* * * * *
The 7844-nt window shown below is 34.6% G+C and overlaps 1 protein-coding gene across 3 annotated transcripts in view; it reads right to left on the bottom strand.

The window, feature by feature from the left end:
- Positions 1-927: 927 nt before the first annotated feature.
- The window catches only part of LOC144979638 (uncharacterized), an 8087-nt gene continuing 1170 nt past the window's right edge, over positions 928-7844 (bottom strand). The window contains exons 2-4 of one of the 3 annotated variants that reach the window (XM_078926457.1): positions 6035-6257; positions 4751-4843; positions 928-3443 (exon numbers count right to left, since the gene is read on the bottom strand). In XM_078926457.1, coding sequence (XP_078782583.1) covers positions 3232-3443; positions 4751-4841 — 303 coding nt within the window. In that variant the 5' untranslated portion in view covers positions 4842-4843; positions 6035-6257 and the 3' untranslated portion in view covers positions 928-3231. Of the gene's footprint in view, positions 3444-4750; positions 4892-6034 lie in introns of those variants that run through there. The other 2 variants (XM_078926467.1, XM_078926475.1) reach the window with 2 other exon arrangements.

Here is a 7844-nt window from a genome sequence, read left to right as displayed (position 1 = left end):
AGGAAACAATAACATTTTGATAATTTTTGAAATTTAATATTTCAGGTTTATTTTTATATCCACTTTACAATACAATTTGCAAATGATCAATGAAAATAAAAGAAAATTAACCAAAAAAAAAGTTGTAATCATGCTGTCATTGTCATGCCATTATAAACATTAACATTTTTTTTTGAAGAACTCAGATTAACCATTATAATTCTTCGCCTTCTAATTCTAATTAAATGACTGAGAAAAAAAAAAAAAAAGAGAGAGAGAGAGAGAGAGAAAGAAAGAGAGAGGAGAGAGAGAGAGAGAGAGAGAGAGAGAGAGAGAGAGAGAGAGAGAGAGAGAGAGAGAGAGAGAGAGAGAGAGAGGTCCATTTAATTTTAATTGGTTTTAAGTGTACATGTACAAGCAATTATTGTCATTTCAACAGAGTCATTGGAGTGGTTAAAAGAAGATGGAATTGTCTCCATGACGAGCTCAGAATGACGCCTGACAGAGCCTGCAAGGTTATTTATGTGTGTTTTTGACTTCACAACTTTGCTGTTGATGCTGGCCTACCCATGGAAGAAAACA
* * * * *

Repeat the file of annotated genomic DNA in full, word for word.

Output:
The 7844-nt window shown below is 34.6% G+C and overlaps 1 protein-coding gene across 3 annotated transcripts in view; it reads right to left on the bottom strand.

The window, feature by feature from the left end:
- Positions 1-927: 927 nt before the first annotated feature.
- The window catches only part of LOC144979638 (uncharacterized), an 8087-nt gene continuing 1170 nt past the window's right edge, over positions 928-7844 (bottom strand). The window contains exons 2-4 of one of the 3 annotated variants that reach the window (XM_078926457.1): positions 6035-6257; positions 4751-4843; positions 928-3443 (exon numbers count right to left, since the gene is read on the bottom strand). In XM_078926457.1, coding sequence (XP_078782583.1) covers positions 3232-3443; positions 4751-4841 — 303 coding nt within the window. In that variant the 5' untranslated portion in view covers positions 4842-4843; positions 6035-6257 and the 3' untranslated portion in view covers positions 928-3231. Of the gene's footprint in view, positions 3444-4750; positions 4892-6034 lie in introns of those variants that run through there. The other 2 variants (XM_078926467.1, XM_078926475.1) reach the window with 2 other exon arrangements.

Here is a 7844-nt window from a genome sequence, read left to right as displayed (position 1 = left end):
AGGAAACAATAACATTTTGATAATTTTTGAAATTTAATATTTCAGGTTTATTTTTATATCCACTTTACAATACAATTTGCAAATGATCAATGAAAATAAAAGAAAATTAACCAAAAAAAAAGTTGTAATCATGCTGTCATTGTCATGCCATTATAAACATTAACATTTTTTTTTGAAGAACTCAGATTAACCATTATAATTCTTCGCCTTCTAATTCTAATTAAATGACTGAGAAAAAAAAAAAAAAAGAGAGAGAGAGAGAGAGAGAAAGAAAGAGAGAGGAGAGAGAGAGAGAGAGAGAGAGAGAGAGAGAGAGAGAGAGAGAGAGAGAGAGAGAGAGAGAGAGAGAGAGAGAGGTCCATTTAATTTTAATTGGTTTTAAGTGTACATGTACAAGCAATTATTGTCATTTCAACAGAGTCATTGGAGTGGTTAAAAGAAGATGGAATTGTCTCCATGACGAGCTCAGAATGACGCCTGACAGAGCCTGCAAGGTTATTTATGTGTGTTTTTGACTTCACAACTTTGCTGTTGATGCTGGCCTACCCATGGAAGAAAACA